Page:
NUR DINAH MARDIAH BITI MAD NAZIR
2018201224
AC2201A
PREPARED FOR:
MADAM ZAMMARIYAH BT MUSTAFA KAMAL
Preface
Praise is be due to Allah because only with his mercy and his guidance, so I can fiish to write this assingment with the title the basic Islamic Banking concept also comparison between Conventional Banking and Islamic Banking. I realizes that so many limitations, weaknesses and not perfect. However, I can handle and finish that because of helping hands and support from many sides. So, appreciation and honest thanks go to Madam Zammariyah Bt Mustafa Kamal the lecturer Business Mathematics who give me guidance so this paper can be finished and also to my fellow friend who helping hands in arrange this assignment.

CONTENT
PREFACE……………………………………………………………………….. i
CONTENT………………………………………………………………………. ii
1.0 Basic Islamic Banking Concept …………………………………….

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For You For Only $13.90/page!


order now

2.0 Comparison Between Conventional and Islamic Banking …………

Conclusion
Reference
1.0 Basic Islamic Banking Concept
Islamic banking refers to a system of banking that complies with Islamic law also known as Shariah law. Syariah law of course is the basic Islamic legal system derived from the Quran and recorded sayings or actions of Muhammad. It spans all manner of detail in a Muslim’s life, including the matter of finance. While Syariah law does not specifically dictate that special banks be formed for the purposes of a Muslim’s finances, it is however explicit in its stance against several things that regular banks typically allow. The major concern are firstly is Riba’. Riba’means interest based transactions like any borrowing or lending where interest is incurred. Syariah law claims that any form of interest is unlawful gains. Second is Gharar and Maysir that is transactions that involve the element of uncertainty, chance, randomness, or speculation. Syariah law insists on full transparency in financial transactions to avoid fraudulent behaviour. Thirdly, Halal Investing which is Syariah law is against banks contributing their business to activities that run counter to Islamic values like non-halal meats, gambling, pornography, alcohol and prostitution. Islamic banking aims to address these concerns by providing financial products and services that a bank would, but by still adhering to Syariah law. Therefore, Islamic banks would aspire to only do business with Syariah compliant industries, never engage in speculative trading, use its funds for social good, conduct its businesses with transparency and never handle trade that involves interest.

While Islamic banking as a service would not put to be profitable as its main objective, it still needs an income to keep itself running. To achieve this without bear interest, Islamic banking treats its customers as business partners instead of lenders. For example, in the case of a home loan, the bank would buy the property outright and sell it at a predetermined rate of profit to the borrower, where they can pay in instalments. This profit rate is also what you typically see in place of interest rates when shopping around for a Syariah compliant personal loan. By fixing the profit rate early on in the loan application, it removes the uncertainty of variable interest as well as keeping everything transparent. For other types of loans, the bank may also elect to purchase other forms of assets. The rate of profit is what the bank makes money on. Malaysia’s Islamic banking industry has been in existence for over 30 years.  The enactment of the Islamic Banking Act 1983 enabled the country’s first Islamic Bank to be established and thereafter, with the liberalisation of the Islamic financial system, more Islamic financial institutions have been established.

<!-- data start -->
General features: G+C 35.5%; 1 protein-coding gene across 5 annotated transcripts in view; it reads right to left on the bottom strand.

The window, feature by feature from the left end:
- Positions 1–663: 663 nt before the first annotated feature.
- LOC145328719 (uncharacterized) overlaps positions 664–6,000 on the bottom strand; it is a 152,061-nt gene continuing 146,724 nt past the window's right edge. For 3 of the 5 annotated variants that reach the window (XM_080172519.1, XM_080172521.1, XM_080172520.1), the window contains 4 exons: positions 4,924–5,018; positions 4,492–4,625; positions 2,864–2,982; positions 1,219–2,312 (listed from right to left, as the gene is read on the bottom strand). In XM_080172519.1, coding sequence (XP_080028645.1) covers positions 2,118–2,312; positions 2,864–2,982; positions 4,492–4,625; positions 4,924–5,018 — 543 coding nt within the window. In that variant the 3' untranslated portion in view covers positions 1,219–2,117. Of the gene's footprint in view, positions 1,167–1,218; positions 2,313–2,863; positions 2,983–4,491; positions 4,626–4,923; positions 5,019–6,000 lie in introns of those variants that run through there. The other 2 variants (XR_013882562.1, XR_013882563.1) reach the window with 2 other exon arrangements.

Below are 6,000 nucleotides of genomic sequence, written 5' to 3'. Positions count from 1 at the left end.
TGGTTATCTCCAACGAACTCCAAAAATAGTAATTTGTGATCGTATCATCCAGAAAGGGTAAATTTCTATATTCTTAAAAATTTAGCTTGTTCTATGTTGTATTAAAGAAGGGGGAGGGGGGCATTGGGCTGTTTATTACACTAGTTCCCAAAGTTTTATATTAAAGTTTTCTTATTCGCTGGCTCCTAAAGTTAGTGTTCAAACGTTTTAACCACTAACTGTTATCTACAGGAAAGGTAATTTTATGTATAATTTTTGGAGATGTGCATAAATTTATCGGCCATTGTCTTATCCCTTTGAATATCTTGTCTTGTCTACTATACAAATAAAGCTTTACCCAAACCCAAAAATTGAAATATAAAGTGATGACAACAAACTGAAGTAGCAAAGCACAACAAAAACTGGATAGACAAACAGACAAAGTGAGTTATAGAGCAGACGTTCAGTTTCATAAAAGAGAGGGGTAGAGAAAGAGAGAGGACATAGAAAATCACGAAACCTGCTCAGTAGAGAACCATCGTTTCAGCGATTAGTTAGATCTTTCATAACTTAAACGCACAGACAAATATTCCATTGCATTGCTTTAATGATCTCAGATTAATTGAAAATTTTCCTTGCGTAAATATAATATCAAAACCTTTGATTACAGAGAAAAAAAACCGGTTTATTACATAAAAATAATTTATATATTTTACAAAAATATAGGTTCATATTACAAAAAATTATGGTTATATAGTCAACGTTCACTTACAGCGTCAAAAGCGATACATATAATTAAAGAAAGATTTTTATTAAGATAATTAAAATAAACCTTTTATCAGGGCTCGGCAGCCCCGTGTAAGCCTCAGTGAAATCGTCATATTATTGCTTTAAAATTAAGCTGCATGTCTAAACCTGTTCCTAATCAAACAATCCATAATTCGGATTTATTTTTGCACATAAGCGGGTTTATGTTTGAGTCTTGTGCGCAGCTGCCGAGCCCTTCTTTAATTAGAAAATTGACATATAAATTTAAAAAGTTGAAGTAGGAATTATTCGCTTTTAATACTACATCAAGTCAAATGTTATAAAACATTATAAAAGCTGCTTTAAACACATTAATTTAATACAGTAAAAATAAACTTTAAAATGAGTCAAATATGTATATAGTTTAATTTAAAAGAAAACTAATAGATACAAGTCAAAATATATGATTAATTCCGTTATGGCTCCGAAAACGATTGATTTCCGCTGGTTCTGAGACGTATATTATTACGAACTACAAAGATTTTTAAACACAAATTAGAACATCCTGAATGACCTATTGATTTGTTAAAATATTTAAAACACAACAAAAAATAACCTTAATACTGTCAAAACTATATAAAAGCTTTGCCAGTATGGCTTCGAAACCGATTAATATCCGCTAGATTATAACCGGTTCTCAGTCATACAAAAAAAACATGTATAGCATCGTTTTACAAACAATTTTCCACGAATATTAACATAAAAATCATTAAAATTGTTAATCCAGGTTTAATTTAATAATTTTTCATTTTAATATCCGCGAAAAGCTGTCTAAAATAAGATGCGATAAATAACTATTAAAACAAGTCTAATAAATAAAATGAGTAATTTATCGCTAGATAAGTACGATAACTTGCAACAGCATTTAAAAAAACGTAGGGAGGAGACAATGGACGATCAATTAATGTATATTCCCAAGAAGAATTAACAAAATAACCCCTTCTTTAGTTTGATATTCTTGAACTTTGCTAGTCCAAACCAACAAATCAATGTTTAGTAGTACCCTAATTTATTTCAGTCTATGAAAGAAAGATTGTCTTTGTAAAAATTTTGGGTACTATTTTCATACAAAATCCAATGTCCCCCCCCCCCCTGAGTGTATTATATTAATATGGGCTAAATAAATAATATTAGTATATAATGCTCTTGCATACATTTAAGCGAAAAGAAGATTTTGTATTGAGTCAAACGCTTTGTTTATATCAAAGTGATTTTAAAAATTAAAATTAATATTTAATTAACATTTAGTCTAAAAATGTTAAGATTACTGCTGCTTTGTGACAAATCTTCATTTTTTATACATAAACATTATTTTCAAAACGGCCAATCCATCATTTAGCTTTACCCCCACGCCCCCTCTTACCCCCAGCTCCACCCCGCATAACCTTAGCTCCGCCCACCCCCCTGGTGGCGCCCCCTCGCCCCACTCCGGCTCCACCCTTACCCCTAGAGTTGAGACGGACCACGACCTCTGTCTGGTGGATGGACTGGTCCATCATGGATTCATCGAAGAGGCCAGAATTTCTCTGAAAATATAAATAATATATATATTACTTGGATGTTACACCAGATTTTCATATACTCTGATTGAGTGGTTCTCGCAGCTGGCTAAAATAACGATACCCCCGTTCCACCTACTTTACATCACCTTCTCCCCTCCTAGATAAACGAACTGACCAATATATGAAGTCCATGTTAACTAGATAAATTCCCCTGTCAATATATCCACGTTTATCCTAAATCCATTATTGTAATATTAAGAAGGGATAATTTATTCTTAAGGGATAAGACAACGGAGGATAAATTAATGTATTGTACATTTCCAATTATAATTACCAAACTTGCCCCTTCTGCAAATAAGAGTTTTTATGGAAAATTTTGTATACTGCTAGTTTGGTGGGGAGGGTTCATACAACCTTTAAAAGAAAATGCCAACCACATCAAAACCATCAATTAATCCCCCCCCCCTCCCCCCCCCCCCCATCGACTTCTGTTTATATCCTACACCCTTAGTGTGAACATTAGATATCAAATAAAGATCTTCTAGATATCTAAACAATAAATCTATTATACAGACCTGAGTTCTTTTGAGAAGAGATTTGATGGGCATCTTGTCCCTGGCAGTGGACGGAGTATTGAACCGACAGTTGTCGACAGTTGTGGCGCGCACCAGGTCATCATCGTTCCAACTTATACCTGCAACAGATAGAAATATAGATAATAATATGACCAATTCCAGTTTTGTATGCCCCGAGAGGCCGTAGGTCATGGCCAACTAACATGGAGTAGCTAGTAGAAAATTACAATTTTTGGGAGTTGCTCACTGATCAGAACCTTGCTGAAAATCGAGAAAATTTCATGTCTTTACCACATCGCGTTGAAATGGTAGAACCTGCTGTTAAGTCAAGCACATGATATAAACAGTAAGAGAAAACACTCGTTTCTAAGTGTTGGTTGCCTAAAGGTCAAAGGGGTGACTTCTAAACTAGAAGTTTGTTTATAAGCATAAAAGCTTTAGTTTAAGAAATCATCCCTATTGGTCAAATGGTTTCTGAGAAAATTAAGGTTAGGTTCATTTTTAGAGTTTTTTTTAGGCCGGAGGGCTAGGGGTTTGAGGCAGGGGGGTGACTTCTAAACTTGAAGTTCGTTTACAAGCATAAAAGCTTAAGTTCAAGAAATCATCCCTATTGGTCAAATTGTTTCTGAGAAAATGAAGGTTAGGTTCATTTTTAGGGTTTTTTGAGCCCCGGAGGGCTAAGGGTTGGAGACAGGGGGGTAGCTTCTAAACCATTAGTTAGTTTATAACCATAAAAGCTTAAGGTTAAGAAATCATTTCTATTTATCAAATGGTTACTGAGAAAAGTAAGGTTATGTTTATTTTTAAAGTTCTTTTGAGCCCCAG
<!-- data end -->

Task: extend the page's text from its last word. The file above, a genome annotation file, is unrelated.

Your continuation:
Rapid liberalisation in the Islamic finance industry, coupled with facilitative business environment has encouraged foreign financial institutions to make Malaysia their destination of choice to conduct Islamic banking business. This has created a diverse and growing community of local and international financial institutions.Currently, Malaysia has a significant number of full-fledged Islamic banks including several foreign owned entities; conventional institutions who have established Islamic subsidiaries and also entities who are conducting foreign currency business. All financial institutions are given permission to conduct both ringgit and non-ringgit businesses. Malaysia continues to progress and to build on the industry by inviting foreign financial institutions to establish international Islamic banking business in Malaysia to conduct foreign currency business.   
2.0 Comparison Between Conventional and Islamic Banking
Conventional bank are limited to the moneytary affairs and to the monetary markets with a purpose to gain monitory benefits in rightly or wrongly. Islamic banking is a financial instituation with Islamic norm and directive as defined for the betterment of sicioeconomics development as the benefits of the society, with the commercial viability of the monetary affairs, ventures and transaction in gaining and disposal of basic need and resources.